As best shown in FIG. 2A, a tape feed reel 76 is fixed to the rotary supporting annulus 66 to be tilted at a predetermined angle to the latter. The feed reel 76 has wound thereon a length of taped-shaped material 78 which is simply called "a tape" hereinafter. The tape 78 fed from the feed reel 76 is trained over a tensioning roll 80 also fixedly secured to the supporting annulus 66 to be close to the reel 76 and then delivered in its slightly tensioned state to a taped body 82 located coaxially with the central axis of the rotary annulus 66 in order that the tape 78 is wound around the object 82 in the manner as will be apparent hereinafter. The taped body 82 is a long body worked into a straight or a curved shape and having any desired cross section and suitably fixed. In the example illustrated, the taped body 82 is shown in FIGS. 1A and 2B as being of a rectangular cross section.

From the foregoing it will readily be understood that the taping head 52 can be moved to any desired spatial position through the operation of the X, Y and Z motors 20, 34 and 42 respectively, and that the X, Y and Z positional sensors 24, 38 and 46 respectively can sense positions of the moved head 52 relative to the X, Y and Z axes respectively. The head 52 at its moved position can be rotated about each of the α and β axes through the operation of the associated motor 48 or 60 and the toothed annulus 66 of the head 52 can be rotated about the θ axis through the operation of the θ motor 72 while the α, β and θ positional sensors 58, 62 and 74 respectively sense associated angular positions of the head 52.

Each of the X, Y, Z, α, β and θ positional sensors may be a synchro-resolver, a potentiometer or the like.

FIG. 3 is a block diagram of a control unit for controlling each set of a different one of the servomotors for the respective axes and the associated positional sensor as shown in FIGS. 1A, 1B, 2A and 2B, for example, a set of the X motor 20 and the X positional sensor 24. In the arrangement illustrated in FIG. 3, a position of the rotary head 52 sensed by the particular positional sensor is entered via an input converter 150 into a small-sized digital computer 152 and a digital control signal from the digital computer 152 is applied to a digital-to-analog converter 154 where the digital control signal is converted to a corresponding analog control signal. The analog contol signal from the converter 154 is amplified by a servo-amplifier 156 and then supplied to the associated motor to control the latter.

The small-sized computer 152 may comprise a micro-computer having a storage capacity of about 2,000 words, for example and performing calculations in accordance with a program as shown in a flow chart of FIG. 4.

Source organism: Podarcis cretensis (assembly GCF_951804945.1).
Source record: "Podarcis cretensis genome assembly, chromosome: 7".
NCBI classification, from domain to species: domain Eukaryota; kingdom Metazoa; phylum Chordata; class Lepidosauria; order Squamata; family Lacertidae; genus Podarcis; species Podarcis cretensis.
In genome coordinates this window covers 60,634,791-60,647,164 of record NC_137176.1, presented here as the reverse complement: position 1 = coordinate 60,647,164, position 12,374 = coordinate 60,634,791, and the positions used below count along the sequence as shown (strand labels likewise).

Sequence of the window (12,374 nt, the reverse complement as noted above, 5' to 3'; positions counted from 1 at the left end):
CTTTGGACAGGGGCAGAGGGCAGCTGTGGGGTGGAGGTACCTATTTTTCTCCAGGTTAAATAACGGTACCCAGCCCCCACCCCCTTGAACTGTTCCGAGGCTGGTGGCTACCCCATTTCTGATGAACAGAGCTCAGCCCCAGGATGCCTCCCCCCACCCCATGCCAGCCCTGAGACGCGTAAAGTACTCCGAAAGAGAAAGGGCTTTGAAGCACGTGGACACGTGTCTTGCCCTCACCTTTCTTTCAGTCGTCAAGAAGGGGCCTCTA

As shown in FIG. 4, the small-sized digital computer or micro-computer 152 includes a memory 158 having stored therein a multiplicity of sets of X, Y and Z coordinates (X1, Y1, Z1), (X2, Y2, Z2) . . . (Xn, Yn, Zn), (Xn+1, Yn+1, Zn+1), (Xn+2, Yn+2, Zn+2), . . . for points on the central axis of the taped body 82 to describe the shape of the latter referring to a three-dimentional orthogonal coordinate system including an X, a Y and a Z axis identical or parallel to the X, Y and Z axes as described above in conjunction with FIGS. 1A and 1B. The digital computer 152 further includes a taping speed control mechanism 160 for controlling a taping speed, and a position selector 162 connected to the memory 158 to read selectively and successively sets of X, Y and Z coordinates relating to the actual position of the taping head 52 from the memory 158. The selected sets of the X, Y and Z coordinates from the position selector 162 are applied to a coordinate interpolator 164. The coordinate interpolator 164 also receives a command operating signal from the control mechanism 160 to interpolate command coordinates Xm, Ym and Zm to which the rotary annulus 66 of the taping head 52 is to be moved for a unit time. The sets of coordinates selected by the position selector 162 are also applied to a command α and β generator 166 where command control values concerning the α and β axes are generated. Those command control values for the α and β axes are applied to an axis interpolator 168 with a proportional factor from the speed control mechanism 160 to interpolate angles αm and βm through which the rotary annulus 66 is to be rotated about the α and β axes respectively for the next succeeding unit time.

Those command values Xm, Ym, Zm, αm and βm are supplied to a comparator 170 with the command taping speed θm from the speed control mechanism 160. The comparator 170 is operative to compare the command values Xm, Ym, Zm, αm, βm and θm with the actual values from the positional sensors 24, 38, 46, 58, 62 and 72 respectively to produce control signals for driving the X, Y, Z, α, β and θ motors 20, 34, 42, 48, 60 and 72 respectively.

From the foregoing it is seen that the components 158 through 168 form a mechanism by which the command values are generated while the comparator 170 forms another mechanism by which the control signals for driving the respective motors are generated through the comparison of the command values with the actual values. Therefore control means as shown in FIG. 4 can be roughly sorted into a pair of control blocks for generating the command signals and the driving signals for driving the individual motors respectively.